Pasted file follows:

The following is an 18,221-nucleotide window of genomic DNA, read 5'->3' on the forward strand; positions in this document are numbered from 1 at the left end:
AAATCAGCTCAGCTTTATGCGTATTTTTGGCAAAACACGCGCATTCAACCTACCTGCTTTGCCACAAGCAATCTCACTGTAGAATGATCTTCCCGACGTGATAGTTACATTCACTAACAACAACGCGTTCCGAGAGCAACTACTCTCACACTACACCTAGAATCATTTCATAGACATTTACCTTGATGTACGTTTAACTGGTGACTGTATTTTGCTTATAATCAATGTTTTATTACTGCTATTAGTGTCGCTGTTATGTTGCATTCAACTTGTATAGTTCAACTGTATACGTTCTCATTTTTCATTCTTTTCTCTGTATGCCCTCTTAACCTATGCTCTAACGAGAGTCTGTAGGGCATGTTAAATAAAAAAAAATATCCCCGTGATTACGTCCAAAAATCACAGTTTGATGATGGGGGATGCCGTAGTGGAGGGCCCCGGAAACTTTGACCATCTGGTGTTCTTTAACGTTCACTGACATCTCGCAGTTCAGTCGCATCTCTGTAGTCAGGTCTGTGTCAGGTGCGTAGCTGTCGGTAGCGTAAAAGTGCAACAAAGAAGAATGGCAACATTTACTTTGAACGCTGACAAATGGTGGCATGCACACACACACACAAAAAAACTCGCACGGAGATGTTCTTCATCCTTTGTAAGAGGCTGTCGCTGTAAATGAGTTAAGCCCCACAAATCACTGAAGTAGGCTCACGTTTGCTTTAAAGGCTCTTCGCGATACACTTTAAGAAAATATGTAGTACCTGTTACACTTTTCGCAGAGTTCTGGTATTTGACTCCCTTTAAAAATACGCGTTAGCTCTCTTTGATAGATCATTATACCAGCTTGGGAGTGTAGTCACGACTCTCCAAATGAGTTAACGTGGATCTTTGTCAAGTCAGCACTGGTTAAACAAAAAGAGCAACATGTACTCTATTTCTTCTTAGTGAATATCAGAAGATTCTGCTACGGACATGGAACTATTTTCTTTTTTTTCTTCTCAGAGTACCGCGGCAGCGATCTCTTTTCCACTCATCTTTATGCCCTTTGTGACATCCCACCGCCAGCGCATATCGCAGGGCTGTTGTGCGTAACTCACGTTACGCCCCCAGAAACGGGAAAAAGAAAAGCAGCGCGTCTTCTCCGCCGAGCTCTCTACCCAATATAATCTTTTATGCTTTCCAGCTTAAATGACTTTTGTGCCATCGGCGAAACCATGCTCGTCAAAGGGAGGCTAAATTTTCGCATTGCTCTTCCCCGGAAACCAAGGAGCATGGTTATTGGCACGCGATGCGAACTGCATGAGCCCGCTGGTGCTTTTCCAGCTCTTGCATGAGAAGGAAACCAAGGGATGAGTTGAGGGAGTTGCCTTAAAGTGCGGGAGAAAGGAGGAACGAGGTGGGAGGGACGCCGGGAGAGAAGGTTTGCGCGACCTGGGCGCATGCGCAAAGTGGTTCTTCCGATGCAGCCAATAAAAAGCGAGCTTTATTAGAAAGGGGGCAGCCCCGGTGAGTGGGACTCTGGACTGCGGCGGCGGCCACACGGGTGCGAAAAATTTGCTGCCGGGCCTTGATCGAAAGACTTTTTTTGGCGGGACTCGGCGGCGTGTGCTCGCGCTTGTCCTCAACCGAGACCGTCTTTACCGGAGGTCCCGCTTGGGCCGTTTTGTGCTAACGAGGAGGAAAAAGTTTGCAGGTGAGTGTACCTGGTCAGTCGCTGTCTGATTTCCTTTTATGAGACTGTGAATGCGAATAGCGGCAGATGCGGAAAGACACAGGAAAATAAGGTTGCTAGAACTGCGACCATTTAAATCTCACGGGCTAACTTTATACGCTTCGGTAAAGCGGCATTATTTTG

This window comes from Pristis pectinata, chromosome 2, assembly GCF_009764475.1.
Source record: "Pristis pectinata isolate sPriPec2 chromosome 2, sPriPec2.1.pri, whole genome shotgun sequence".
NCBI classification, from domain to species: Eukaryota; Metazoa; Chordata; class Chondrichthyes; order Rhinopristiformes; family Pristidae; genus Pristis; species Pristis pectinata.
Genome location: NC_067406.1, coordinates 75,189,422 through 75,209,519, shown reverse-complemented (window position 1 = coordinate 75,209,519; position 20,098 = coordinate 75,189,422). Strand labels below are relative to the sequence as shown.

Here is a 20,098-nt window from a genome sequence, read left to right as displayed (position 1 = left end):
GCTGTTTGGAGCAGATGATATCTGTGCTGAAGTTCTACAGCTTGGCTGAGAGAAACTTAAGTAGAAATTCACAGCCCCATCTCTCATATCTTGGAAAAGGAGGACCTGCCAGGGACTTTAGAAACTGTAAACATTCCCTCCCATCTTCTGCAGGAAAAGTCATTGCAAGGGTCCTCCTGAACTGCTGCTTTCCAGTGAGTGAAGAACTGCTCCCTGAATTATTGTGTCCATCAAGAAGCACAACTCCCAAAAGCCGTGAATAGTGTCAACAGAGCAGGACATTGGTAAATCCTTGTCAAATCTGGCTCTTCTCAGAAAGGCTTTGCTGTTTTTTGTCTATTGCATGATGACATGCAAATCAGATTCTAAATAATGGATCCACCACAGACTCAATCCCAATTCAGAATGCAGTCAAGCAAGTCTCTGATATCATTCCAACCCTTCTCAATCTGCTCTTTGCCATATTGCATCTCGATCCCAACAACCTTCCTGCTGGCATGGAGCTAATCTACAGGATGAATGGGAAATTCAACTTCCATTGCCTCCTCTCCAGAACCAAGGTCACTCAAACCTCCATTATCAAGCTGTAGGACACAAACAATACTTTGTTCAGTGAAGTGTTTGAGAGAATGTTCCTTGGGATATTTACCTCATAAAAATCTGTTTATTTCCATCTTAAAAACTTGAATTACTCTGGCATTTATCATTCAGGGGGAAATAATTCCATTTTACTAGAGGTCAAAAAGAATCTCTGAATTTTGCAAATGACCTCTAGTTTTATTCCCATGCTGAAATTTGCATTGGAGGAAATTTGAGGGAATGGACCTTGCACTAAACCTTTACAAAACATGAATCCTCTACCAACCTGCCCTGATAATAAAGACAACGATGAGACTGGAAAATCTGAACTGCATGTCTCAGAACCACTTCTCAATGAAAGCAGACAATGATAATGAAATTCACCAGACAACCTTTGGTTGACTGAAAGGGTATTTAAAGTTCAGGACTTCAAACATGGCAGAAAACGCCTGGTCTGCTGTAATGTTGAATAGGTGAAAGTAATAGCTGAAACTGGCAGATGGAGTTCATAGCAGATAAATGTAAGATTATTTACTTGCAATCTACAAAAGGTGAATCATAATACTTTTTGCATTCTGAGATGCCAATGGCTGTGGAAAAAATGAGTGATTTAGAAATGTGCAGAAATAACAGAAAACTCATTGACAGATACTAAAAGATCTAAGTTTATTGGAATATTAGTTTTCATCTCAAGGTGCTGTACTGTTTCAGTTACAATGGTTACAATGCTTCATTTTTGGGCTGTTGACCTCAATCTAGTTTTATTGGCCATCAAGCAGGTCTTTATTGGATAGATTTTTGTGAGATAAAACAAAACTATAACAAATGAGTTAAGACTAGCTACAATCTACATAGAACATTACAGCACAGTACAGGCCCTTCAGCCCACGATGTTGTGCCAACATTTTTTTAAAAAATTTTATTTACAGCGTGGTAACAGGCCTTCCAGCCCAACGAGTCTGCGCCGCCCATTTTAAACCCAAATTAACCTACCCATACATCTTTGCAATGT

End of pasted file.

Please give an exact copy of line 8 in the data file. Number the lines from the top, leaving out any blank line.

GCTGTTTGGAGCAGATGATATCTGTGCTGAAGTTCTACAGCTTGGCTGAGAGAAACTTAAGTAGAAATTCACAGCCCCATCTCTCATATCTTGGAAAAGGAGGACCTGCCAGGGACTTTAGAAACTGTAAACATTCCCTCCCATCTTCTGCAGGAAAAGTCATTGCAAGGGTCCTCCTGAACTGCTGCTTTCCAGTGAGTGAAGAACTGCTCCCTGAATTATTGTGTCCATCAAGAAGCACAACTCCCAAAAGCCGTGAATAGTGTCAACAGAGCAGGACATTGGTAAATCCTTGTCAAATCTGGCTCTTCTCAGAAAGGCTTTGCTGTTTTTTGTCTATTGCATGATGACATGCAAATCAGATTCTAAATAATGGATCCACCACAGACTCAATCCCAATTCAGAATGCAGTCAAGCAAGTCTCTGATATCATTCCAACCCTTCTCAATCTGCTCTTTGCCATATTGCATCTCGATCCCAACAACCTTCCTGCTGGCATGGAGCTAATCTACAGGATGAATGGGAAATTCAACTTCCATTGCCTCCTCTCCAGAACCAAGGTCACTCAAACCTCCATTATCAAGCTGTAGGACACAAACAATACTTTGTTCAGTGAAGTGTTTGAGAGAATGTTCCTTGGGATATTTACCTCATAAAAATCTGTTTATTTCCATCTTAAAAACTTGAATTACTCTGGCATTTATCATTCAGGGGGAAATAATTCCATTTTACTAGAGGTCAAAAAGAATCTCTGAATTTTGCAAATGACCTCTAGTTTTATTCCCATGCTGAAATTTGCATTGGAGGAAATTTGAGGGAATGGACCTTGCACTAAACCTTTACAAAACATGAATCCTCTACCAACCTGCCCTGATAATAAAGACAACGATGAGACTGGAAAATCTGAACTGCATGTCTCAGAACCACTTCTCAATGAAAGCAGACAATGATAATGAAATTCACCAGACAACCTTTGGTTGACTGAAAGGGTATTTAAAGTTCAGGACTTCAAACATGGCAGAAAACGCCTGGTCTGCTGTAATGTTGAATAGGTGAAAGTAATAGCTGAAACTGGCAGATGGAGTTCATAGCAGATAAATGTAAGATTATTTACTTGCAATCTACAAAAGGTGAATCATAATACTTTTTGCATTCTGAGATGCCAATGGCTGTGGAAAAAATGAGTGATTTAGAAATGTGCAGAAATAACAGAAAACTCATTGACAGATACTAAAAGATCTAAGTTTATTGGAATATTAGTTTTCATCTCAAGGTGCTGTACTGTTTCAGTTACAATGGTTACAATGCTTCATTTTTGGGCTGTTGACCTCAATCTAGTTTTATTGGCCATCAAGCAGGTCTTTATTGGATAGATTTTTGTGAGATAAAACAAAACTATAACAAATGAGTTAAGACTAGCTACAATCTACATAGAACATTACAGCACAGTACAGGCCCTTCAGCCCACGATGTTGTGCCAACATTTTTTTAAAAAATTTTATTTACAGCGTGGTAACAGGCCTTCCAGCCCAACGAGTCTGCGCCGCCCATTTTAAACCCAAATTAACCTACCCATACATCTTTGCAATGT